130km (81 miles) NW of St. Petersburg

For a journey into an entirely different era and mind-set from St. Petersburg and the imperial estates on its outskirts, head to Vyborg. This 13th-century, cobblestoned city near the Finnish border has less glamour but more depth than Peter the Great's capital. Vyborg's architecture reflects its history, which tossed it back and forth among Swedes, Russians, Finns, and Karelians native to the region. The couple of hours it takes to get there can be thought of as journeying into Scandinavia for a day; then the trip doesn't seem so long at all. The distance is a good reminder of how close to the edge of his empire Peter the Great based his new capital.



Organized tours to Vyborg are rarer than those to Peterhof or Pavlovsk, but a hotel concierge or tour guide can help you find one. Vyborg is on the main highway between St. Petersburg and Finland, which can get clogged on Russian holiday weekends and on which traffic slows down considerably during the blustery winter months. A summer weekday is an ideal time to go if you're in a car or on a tour bus. Trains also run three times a day from St. Petersburg's Finlandsky Vokzal Station; the trip takes 2 hours one way.

For a provincial city, Vyborg is unusually international, with menus in several languages and service staff usually eager to speak English. That's largely because of its proximity to Finland, and its popularity among Finnish tourists who come to buy cheap vodka, beer, and cigarettes. Russian vendors may speak to you in Finnish before they try English. If you're traveling on your own, buy a map at a newspaper kiosk; the city can be unwieldy if you don't know where you're going.

What To See & Do


The city inhabits a peninsula and several small islands on the northeast Baltic coast. The area was initially a trade settlement of Karelians, an ethnic group native to a region in what is now eastern Finland and northwest Russia. The Swedes came along and founded a city here in 1293 to use as a base for raids into neighboring Russia. Peter the Great conquered the city in 1710 during his 40-year war with Sweden. A century later, in 1811, it went to the Grand Duchy of Finland under Russian sovereignty. The city and surrounding region were part of the fledgling, independent nation of Finland from 1917 to 1940, and Vyborg (called Viipuri in Finnish) was Finland's second-largest city. The Winter War between Finland and the Soviet Union left Vyborg again in Russian hands, where it has remained since. Karelians remained the primary inhabitants until World War II, when many were evacuated to western Finland or forced out by Soviet troops.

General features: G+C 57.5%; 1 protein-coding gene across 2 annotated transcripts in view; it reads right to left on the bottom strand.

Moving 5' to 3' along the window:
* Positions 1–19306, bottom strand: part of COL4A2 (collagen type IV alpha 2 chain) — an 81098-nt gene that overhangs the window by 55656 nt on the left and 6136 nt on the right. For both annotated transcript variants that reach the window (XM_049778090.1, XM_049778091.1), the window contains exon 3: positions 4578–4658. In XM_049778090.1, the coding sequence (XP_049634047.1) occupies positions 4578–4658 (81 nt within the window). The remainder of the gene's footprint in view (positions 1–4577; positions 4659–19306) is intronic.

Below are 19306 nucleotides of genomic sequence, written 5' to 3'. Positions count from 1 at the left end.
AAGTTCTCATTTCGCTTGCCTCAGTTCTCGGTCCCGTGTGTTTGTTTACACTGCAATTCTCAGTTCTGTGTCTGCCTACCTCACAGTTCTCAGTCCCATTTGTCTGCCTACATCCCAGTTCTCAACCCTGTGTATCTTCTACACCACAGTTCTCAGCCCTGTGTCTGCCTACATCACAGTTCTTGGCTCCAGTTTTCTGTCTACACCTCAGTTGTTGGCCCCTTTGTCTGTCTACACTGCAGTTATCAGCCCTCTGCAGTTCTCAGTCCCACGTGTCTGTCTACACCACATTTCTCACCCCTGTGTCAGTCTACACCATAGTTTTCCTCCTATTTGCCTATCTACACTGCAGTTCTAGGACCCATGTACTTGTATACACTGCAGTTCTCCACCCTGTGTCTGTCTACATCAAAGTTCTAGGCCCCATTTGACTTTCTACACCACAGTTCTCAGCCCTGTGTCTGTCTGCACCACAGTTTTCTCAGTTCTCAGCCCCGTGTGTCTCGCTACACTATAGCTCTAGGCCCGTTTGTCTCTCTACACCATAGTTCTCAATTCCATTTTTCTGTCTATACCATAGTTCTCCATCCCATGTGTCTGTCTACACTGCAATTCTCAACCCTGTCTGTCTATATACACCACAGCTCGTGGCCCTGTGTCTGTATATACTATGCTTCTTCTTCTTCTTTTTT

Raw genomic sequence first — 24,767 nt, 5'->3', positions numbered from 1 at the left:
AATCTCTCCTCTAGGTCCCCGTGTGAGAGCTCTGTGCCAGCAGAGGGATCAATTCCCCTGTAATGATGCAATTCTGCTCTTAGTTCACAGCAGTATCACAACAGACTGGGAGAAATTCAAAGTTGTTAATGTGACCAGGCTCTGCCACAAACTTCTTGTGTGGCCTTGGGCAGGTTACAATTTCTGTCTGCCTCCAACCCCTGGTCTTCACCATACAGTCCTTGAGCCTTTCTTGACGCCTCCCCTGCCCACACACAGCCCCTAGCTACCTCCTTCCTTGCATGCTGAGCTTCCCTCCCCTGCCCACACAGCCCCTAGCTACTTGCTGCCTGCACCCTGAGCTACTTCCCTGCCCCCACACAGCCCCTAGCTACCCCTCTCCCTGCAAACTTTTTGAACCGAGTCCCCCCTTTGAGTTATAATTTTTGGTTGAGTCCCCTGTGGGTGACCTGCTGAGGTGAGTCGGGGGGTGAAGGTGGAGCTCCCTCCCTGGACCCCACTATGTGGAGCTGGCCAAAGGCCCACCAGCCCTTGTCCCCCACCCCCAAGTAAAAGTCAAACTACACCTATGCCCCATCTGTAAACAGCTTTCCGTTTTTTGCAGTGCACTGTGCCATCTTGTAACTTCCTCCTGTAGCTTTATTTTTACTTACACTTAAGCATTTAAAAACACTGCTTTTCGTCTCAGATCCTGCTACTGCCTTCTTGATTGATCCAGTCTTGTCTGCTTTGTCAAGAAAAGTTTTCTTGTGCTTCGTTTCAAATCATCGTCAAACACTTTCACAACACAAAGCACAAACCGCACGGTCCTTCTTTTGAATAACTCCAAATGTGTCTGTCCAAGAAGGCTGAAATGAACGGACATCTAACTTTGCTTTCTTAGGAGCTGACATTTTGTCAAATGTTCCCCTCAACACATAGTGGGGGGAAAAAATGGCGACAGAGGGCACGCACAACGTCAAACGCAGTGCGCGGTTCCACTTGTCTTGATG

Vyborg Castle, on a rocky island in the center of town, was the Swedes' first major project here, built in the 1290s. The stone castle saw many additions in subsequent centuries, and now houses a small museum whose exhibits include archaeological finds from the area and some curious items confiscated by 20th-century border guards. The island itself is an almost mystical outpost that lends itself easily to imagining what it looked like 700 years ago. The castle hosts St. Petersburg's White Nights events such as jazz or classical music concerts. The castle (tel. 813/782-1515) is open Tuesday through Sunday from 10am to 5pm.

Be sure to wander through the Old Vyborg district, which boasts architecture from the 14th to 17th centuries that is markedly more Scandinavian in style than the Russian palaces that later popped up around town. Catholic and Protestant churches are more plentiful than Orthodox ones. Market Square (Rynochnaya Ploshchad) includes the only remaining tower of the 16th-century fortress wall built by the Swedes; the market itself dates from 1905 and shows hints of the Russian obsession with Art Nouveau. The Central Library, designed by Alvar Aalto in the 1930s, is a highlight of Finnish design during this fruitful architectural period. The architectural and nature reserve at Monrepos Park is well worth a stroll or picnic if the weather is fine. The romantic landscaping of the island park includes gardens and sculptures favored by the aristocracy and architects of Peter the Great's day. Progonnaya Ulitsa (Driving St.), once used for driving sheep and cows to pasture, now boasts several unusual buildings as it stretches toward the Gulf of Finland.


Where To Dine

Cheap restaurants and beer halls abound in Vyborg, largely aimed at Finnish students and bargain hunters who come for the day or weekend. Two better-than-average places to eat are Kruglaya Bashnya and Atlantik. Kruglaya Bashnya (Round Tower), located in a former watchtower next to the castle (tel. 813/782-3648), describes itself as a bistro with fusion cuisine, which means its primarily Russian menu includes international standards such as chicken curry. It's open around the clock for those taking night trains to or from Finland, and the atmosphere is friendly and lively. Near the castle, Atlantik, 9 Ulitsa Podgornaya (tel. 813/782-7883), is in a drab stone building that conceals a cozy, wood-dominated interior. It offers mostly Russian standards with an emphasis on Baltic Sea fish -- fresh, smoked, or pickled. The restaurant fills up with groups on weekends.

Note: This information was accurate when it was published, but can change without notice. Please be sure to confirm all rates and details directly with the companies in question before planning your trip.